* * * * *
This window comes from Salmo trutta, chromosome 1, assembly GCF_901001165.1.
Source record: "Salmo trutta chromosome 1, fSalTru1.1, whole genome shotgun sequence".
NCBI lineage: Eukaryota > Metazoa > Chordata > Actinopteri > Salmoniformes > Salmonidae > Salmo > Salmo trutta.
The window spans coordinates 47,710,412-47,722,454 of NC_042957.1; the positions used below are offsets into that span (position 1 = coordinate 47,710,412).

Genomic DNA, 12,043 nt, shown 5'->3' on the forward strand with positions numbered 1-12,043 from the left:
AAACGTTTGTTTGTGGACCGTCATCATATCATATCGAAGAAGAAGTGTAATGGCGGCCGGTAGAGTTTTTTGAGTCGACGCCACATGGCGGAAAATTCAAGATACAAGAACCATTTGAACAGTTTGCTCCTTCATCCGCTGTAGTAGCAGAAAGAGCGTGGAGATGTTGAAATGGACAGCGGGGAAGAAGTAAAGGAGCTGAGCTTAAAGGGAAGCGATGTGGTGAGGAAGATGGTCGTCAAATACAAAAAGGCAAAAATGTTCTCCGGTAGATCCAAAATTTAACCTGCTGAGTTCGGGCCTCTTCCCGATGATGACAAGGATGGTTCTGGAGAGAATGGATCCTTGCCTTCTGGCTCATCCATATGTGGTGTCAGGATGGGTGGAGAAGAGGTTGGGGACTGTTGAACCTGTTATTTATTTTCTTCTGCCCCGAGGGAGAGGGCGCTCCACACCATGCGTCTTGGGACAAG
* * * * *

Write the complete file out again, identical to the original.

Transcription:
This window comes from Salmo trutta, chromosome 1, assembly GCF_901001165.1.
Source record: "Salmo trutta chromosome 1, fSalTru1.1, whole genome shotgun sequence".
NCBI lineage: Eukaryota > Metazoa > Chordata > Actinopteri > Salmoniformes > Salmonidae > Salmo > Salmo trutta.
The window spans coordinates 47,710,412-47,722,454 of NC_042957.1; the positions used below are offsets into that span (position 1 = coordinate 47,710,412).

Genomic DNA, 12,043 nt, shown 5'->3' on the forward strand with positions numbered 1-12,043 from the left:
AAACGTTTGTTTGTGGACCGTCATCATATCATATCGAAGAAGAAGTGTAATGGCGGCCGGTAGAGTTTTTTGAGTCGACGCCACATGGCGGAAAATTCAAGATACAAGAACCATTTGAACAGTTTGCTCCTTCATCCGCTGTAGTAGCAGAAAGAGCGTGGAGATGTTGAAATGGACAGCGGGGAAGAAGTAAAGGAGCTGAGCTTAAAGGGAAGCGATGTGGTGAGGAAGATGGTCGTCAAATACAAAAAGGCAAAAATGTTCTCCGGTAGATCCAAAATTTAACCTGCTGAGTTCGGGCCTCTTCCCGATGATGACAAGGATGGTTCTGGAGAGAATGGATCCTTGCCTTCTGGCTCATCCATATGTGGTGTCAGGATGGGTGGAGAAGAGGTTGGGGACTGTTGAACCTGTTATTTATTTTCTTCTGCCCCGAGGGAGAGGGCGCTCCACACCATGCGTCTTGGGACAAG